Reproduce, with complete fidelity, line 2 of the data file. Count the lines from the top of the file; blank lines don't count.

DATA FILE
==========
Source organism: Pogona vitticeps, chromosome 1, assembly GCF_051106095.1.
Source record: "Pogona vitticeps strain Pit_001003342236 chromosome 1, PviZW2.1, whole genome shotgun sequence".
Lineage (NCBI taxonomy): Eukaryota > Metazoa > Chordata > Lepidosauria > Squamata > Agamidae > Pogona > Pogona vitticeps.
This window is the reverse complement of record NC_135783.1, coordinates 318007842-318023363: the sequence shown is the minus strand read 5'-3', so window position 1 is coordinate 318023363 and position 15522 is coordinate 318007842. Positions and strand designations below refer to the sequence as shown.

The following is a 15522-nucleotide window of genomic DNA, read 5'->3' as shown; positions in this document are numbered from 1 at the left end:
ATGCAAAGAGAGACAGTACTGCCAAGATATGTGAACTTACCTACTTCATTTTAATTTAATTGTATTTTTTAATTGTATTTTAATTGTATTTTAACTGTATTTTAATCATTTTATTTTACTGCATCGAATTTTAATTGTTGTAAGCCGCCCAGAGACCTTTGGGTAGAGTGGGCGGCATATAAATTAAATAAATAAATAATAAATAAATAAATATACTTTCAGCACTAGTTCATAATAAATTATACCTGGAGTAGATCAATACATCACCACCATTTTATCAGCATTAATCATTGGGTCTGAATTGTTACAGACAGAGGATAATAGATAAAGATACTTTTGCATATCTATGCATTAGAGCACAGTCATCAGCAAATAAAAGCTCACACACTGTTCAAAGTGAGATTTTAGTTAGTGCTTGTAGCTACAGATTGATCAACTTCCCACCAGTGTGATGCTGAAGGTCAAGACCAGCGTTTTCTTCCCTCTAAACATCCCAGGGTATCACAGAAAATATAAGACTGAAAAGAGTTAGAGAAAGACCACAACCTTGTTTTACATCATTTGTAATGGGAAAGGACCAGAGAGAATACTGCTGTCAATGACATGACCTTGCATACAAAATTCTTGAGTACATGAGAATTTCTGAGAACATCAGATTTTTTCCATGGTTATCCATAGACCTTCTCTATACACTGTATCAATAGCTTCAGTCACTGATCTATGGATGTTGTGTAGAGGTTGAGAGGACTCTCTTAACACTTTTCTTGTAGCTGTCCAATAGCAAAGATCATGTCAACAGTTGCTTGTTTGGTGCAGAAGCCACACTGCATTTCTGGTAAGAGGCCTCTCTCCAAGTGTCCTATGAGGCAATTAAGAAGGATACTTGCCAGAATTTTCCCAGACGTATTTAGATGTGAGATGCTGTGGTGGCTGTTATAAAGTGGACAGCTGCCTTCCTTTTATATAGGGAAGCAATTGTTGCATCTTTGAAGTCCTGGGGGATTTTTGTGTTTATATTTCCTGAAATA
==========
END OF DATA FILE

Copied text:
Source record: "Pogona vitticeps strain Pit_001003342236 chromosome 1, PviZW2.1, whole genome shotgun sequence".